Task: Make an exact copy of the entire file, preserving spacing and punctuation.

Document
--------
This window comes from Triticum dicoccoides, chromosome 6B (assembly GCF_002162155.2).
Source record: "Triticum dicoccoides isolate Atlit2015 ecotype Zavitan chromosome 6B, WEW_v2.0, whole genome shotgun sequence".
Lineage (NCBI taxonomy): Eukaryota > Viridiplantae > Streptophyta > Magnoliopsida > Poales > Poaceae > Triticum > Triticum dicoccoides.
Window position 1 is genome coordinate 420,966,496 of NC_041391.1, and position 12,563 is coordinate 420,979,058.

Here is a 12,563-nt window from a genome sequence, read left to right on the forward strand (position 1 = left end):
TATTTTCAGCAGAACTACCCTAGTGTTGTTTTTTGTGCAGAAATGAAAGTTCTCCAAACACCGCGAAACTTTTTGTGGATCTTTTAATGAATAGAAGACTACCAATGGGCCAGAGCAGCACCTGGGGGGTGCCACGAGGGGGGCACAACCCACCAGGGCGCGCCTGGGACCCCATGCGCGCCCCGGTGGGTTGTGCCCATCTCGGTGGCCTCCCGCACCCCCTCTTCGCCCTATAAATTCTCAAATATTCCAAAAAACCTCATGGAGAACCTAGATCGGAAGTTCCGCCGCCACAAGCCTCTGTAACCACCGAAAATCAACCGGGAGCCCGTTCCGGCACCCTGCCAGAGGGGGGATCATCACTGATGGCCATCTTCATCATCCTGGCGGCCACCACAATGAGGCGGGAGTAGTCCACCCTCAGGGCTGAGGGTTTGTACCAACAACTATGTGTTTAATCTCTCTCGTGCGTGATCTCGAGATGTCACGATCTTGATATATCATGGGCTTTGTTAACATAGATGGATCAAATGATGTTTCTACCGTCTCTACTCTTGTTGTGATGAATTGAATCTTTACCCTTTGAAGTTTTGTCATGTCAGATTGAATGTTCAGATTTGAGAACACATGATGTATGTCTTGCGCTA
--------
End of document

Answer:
This window comes from Triticum dicoccoides, chromosome 6B (assembly GCF_002162155.2).
Source record: "Triticum dicoccoides isolate Atlit2015 ecotype Zavitan chromosome 6B, WEW_v2.0, whole genome shotgun sequence".
Lineage (NCBI taxonomy): Eukaryota > Viridiplantae > Streptophyta > Magnoliopsida > Poales > Poaceae > Triticum > Triticum dicoccoides.
Window position 1 is genome coordinate 420,966,496 of NC_041391.1, and position 12,563 is coordinate 420,979,058.

Here is a 12,563-nt window from a genome sequence, read left to right on the forward strand (position 1 = left end):
TATTTTCAGCAGAACTACCCTAGTGTTGTTTTTTGTGCAGAAATGAAAGTTCTCCAAACACCGCGAAACTTTTTGTGGATCTTTTAATGAATAGAAGACTACCAATGGGCCAGAGCAGCACCTGGGGGGTGCCACGAGGGGGGCACAACCCACCAGGGCGCGCCTGGGACCCCATGCGCGCCCCGGTGGGTTGTGCCCATCTCGGTGGCCTCCCGCACCCCCTCTTCGCCCTATAAATTCTCAAATATTCCAAAAAACCTCATGGAGAACCTAGATCGGAAGTTCCGCCGCCACAAGCCTCTGTAACCACCGAAAATCAACCGGGAGCCCGTTCCGGCACCCTGCCAGAGGGGGGATCATCACTGATGGCCATCTTCATCATCCTGGCGGCCACCACAATGAGGCGGGAGTAGTCCACCCTCAGGGCTGAGGGTTTGTACCAACAACTATGTGTTTAATCTCTCTCGTGCGTGATCTCGAGATGTCACGATCTTGATATATCATGGGCTTTGTTAACATAGATGGATCAAATGATGTTTCTACCGTCTCTACTCTTGTTGTGATGAATTGAATCTTTACCCTTTGAAGTTTTGTCATGTCAGATTGAATGTTCAGATTTGAGAACACATGATGTATGTCTTGCGCTA